“The Centennial in general is a loaded topic for a lot of people, so what I sought to do, as we try to come to terms with what took place during that time and the aftermath and how we move on from there, is look at this year’s Transfer Day as the perfect opportunity to celebrate the accomplishments of Virgin Islanders independent of who laid claim to the Virgin Islands,” Sprauve said during a recent interview with the Source.
Sprauve’s “Valiant Virgin Isles” has, for all intents and purposes, been adopted as this year’s Centennial song, and Sprauve said he came up with the content – which celebrates each of the three U.S. Virgin Islands and those historical figures who contributed to its evolution – after doing his own research on the history of Transfer Day and the impact it has had on the territory.
“In all that I’ve read and in all that I’ve heard from other people, I’ve seen common threads of resistance, determination and courage, and that was what I had in mind when I started writing,” Sprauve said. “I know that a lot of people feel that there is nothing to celebrate and I can understand and respect and agree with them on certain points. A lot of the information I’ve gathered is alarming, and I thought that rather than me falling in line with those who look at this thing as some great, romanticized story of rescue, I preferred to focus my attention on those local heroes whose stories don’t get told often enough.”
The song was first performed at the swearing in ceremonies for the 32nd Legislature and Sprauve said that since then, he has received continued feedback from residents who’ve said how much they identify with the lyrics.
“This is the time to look at our real needs, and the Centennial offers us the opportunity to shine the light on the Virgin Islands, not on Denmark and not on the United States,” Sprauve said. “And the feedback so far has all been so overwhelmingly positive. People have told me that they were moved to tears because they could identify with the story on a deeper level, so the mission, in this case, was accomplished.”
Working to find a balance between the history and emotion, Sprauve said he concentrated on the unique aspects of all three islands, including the makeup of the society a century ago and what each was primarily used for. The first section, for example speaks about the geographic beauty and “unique placement” of the islands, Sprauve said, and how the experiences of the citizens on each were all different.
“On St. Croix, slavery was probably at its worst, St. John, too,” Sprauve said. “On St. Thomas, though, there was a lot of livestock being raised and a lot of trade, so slavery wasn’t as bad. So, in finding the balance, it was important to talk about the qualities of each island and how these commanding figures, like the Three Queens for example, worked to free the people from these hateful conditions.”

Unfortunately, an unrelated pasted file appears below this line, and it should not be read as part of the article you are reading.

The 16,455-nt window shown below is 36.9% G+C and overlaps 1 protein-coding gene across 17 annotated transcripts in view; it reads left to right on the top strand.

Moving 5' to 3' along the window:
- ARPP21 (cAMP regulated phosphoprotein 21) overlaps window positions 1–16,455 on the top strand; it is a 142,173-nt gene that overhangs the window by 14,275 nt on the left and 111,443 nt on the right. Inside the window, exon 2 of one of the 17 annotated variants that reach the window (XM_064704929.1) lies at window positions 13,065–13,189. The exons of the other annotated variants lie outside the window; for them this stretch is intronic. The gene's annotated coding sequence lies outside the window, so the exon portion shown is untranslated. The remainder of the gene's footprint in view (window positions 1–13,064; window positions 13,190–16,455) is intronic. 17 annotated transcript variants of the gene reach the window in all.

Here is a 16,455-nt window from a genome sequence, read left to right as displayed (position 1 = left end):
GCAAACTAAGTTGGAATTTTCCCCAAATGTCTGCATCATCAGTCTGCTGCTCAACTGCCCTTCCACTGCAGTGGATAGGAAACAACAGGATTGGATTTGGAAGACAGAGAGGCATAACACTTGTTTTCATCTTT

Sprauve said he was able to set “himself free” in the music, and escape the “need to sweeten anything.”
“This was my chance to be honest and talk about things that probably, 100 years ago, would be frowned upon by the government taking over these islands,” Sprauve said.
Adding another level to the music, Sprauve recently combined the “Valiant Virgin Isles” with a new song, “Fanfare for the Virgin Islands, Transformed” that also gave musicians from Puerto Rico a chance to play and symbolically represent the connection between the two territories and the integration of its residents.
The concert, held on March 19 at the St. Thomas Reformed Church, was the third in a series that started at the Sts. Peter and Paul Cathedral, where Sprauve is the organist, and was more about the history of the Virgin Islands than a Centennial celebration.
“It was more of a musical history of the Virgin Islands for the past 100 years, where we were able to talk more about us and point out a few things about the transfer,” Sprauve said. “The new piece, ‘Fanfare,’ I wrote in honor of the residents of the Danish West Indies that were transferred over to the United States. Not enough has been done to honor their legacy, what they were actually able to ‘enjoy’ in the territory after the transfer and what their accomplishments were.”
Sprauve, who said he has been coming back to the territory on and off since he first left in 1992, said he is now in “legacy mode” himself and sees these contributions as a chance to also mentor young local musicians – such as the Bertha C. Boschulte choir and steel pan orchestra members that performed at Sprauve’s March concert – in the language of music.
“Last year, my father died and I made the decision to come back home and to take one more shot at trying to prepare other musicians,” he explained. “I’m now in legacy mode and recognize the challenges the community has had in keeping fine music alive, I felt that after receiving so much and have so much of this community invest in my career, it is the right thing to return to my home and share this gift of music and the joy of music with those who want to know but don’t have the tools to figure it out. I would say that being here is more for love of country than anything else, and hopefully that comes through in the music.”